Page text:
The Way of Alternative Enlightenment in the Future with Luminous Bacteria: Biological Bulb

The Way of Alternative Enlightenment in the Future with Luminous Bacteria: Biological Light Bulb. In the future, a different and alternative lighting method can be added to the lighting methods offered by technologies such as fluorescent, halogen, neon and LED. Three U.S. college students presented a biological bulb using luminous bacteria in a competition initiated by Popular Science.
Today, when plants that can glow by using glowing bacteria have been developed, breakthroughs have also started to be seen in the field of biological lamps.

Three students from the University of Wisconsin, USA, made it to the finals in the #CrowdGrant Challenge competition, where the science and technology projects of Popular Science magazine competed. The project is a biological lamp created using different types of microorganisms.

Michael Zaiken, a biochemistry student involved in the 'Biobulb' project, said: “The biobulb actually consists of a space kept in a jar… It is diverse and contains many microorganisms. "Each organism plays an important role in the formation of nutrients that other organisms need to survive," he said.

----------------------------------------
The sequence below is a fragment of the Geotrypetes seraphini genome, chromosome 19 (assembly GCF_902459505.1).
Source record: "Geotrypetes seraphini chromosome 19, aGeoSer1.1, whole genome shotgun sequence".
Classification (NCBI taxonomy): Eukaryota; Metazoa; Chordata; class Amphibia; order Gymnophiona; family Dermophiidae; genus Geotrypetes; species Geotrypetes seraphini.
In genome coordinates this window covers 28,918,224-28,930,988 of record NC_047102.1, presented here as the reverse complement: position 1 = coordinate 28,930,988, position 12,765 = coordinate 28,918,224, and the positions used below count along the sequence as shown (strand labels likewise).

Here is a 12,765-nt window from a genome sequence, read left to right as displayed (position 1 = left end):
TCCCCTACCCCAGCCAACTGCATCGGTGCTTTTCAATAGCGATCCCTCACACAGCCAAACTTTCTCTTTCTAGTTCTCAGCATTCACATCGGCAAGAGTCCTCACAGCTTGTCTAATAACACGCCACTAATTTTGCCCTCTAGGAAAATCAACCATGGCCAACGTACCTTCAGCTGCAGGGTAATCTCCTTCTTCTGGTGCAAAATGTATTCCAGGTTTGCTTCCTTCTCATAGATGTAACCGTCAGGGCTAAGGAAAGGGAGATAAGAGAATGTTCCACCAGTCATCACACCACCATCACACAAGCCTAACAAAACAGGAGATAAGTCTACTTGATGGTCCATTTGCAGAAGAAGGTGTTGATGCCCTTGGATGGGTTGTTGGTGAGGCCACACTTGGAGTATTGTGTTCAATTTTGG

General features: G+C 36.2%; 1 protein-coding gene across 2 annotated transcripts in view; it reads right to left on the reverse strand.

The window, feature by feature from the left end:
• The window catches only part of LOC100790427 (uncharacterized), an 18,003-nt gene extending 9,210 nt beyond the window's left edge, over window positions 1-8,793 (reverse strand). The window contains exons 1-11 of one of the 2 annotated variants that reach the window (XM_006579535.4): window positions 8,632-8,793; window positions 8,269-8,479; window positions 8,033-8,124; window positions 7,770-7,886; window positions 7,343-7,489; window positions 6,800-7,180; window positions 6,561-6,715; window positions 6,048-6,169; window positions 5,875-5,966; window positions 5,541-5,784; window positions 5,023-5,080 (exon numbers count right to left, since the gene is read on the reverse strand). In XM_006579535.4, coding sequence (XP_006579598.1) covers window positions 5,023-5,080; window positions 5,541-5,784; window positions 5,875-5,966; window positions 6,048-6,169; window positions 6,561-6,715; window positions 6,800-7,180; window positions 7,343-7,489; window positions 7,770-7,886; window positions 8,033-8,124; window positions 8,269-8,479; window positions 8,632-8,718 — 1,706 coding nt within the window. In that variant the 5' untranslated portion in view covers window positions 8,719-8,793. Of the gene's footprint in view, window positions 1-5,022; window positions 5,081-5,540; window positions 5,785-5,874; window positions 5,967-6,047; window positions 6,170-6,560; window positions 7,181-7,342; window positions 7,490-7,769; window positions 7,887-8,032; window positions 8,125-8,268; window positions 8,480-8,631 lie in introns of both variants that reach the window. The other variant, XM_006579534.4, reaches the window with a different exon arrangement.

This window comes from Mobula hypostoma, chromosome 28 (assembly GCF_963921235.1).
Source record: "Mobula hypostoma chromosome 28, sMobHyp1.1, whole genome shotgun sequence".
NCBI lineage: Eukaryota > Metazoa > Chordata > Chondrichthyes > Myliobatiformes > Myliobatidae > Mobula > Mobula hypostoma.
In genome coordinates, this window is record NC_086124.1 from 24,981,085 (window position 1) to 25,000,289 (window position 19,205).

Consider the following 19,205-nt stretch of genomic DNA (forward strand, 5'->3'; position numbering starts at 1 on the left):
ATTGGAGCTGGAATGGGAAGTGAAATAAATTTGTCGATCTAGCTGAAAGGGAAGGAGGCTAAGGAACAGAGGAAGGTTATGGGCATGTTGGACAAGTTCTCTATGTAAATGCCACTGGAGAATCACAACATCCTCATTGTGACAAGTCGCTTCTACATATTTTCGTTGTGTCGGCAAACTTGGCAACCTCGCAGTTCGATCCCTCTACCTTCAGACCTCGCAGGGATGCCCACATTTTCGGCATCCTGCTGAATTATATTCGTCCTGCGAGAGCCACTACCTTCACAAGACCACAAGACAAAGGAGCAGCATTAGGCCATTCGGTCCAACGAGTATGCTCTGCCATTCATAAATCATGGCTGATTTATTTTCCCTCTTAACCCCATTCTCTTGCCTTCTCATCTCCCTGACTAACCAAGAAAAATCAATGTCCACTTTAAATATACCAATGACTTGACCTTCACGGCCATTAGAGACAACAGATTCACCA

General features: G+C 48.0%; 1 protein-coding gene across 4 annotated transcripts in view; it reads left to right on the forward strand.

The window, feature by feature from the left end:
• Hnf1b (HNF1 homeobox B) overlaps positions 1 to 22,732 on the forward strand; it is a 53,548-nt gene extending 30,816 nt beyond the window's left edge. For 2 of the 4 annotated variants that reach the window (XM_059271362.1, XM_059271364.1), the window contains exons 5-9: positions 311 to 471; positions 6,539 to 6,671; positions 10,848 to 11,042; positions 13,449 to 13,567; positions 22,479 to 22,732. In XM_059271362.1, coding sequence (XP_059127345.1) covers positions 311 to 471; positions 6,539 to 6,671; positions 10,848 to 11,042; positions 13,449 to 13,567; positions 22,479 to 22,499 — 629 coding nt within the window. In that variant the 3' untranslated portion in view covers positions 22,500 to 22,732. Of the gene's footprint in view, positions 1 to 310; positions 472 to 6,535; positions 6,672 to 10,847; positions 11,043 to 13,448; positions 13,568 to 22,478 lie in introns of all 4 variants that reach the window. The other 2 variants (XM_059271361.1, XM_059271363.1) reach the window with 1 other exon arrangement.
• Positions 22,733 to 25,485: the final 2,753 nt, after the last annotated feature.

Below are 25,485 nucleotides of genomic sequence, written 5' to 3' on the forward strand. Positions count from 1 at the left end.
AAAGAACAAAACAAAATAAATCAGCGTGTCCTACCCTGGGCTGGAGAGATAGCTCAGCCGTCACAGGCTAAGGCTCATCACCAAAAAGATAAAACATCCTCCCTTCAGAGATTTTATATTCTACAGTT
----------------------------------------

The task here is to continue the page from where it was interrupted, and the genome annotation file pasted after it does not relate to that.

The main input of the 'bag' representing the biological lamp is the genetically modified Escherichia coli bacteria. These bacteria, which live in the intestines of humans and other animals, do not normally glow in the dark. However, Zaiken and other members of her team, Alexandra Cohn and AnaElise Beckman, plan to manipulate the genetics of bacteria to make them look like jellyfish, fireflies, squid or any other glowing creature.
Zaiken et al won't just use E.coli for the biolamp to provide enough light.

In addition to E.Coli, bacteria that will produce food using light and destroy waste will be present in the environment where the biological lamp is formed. This cycle will create a 'recharge' mechanism that will keep the biolamp glowing for days, perhaps months.

The biggest challenge of Zaiken et al. is to ensure that genetically modified E.coli bacteria do not lose their bioluminescence (light-scattering) codes during their reproduction. Zaiken stated that 'they are working on a few methods that they hope will be successful in order to make the codes permanent'.

Zaiken said that in addition to presenting a 'cool' invention, they hope to open the door to developments in the field of synthetic biology if they are successful. “Many people are not yet aware of what synthetic biology is.”


Source : ntvmsnbc

📩 14/08/2013 19:45

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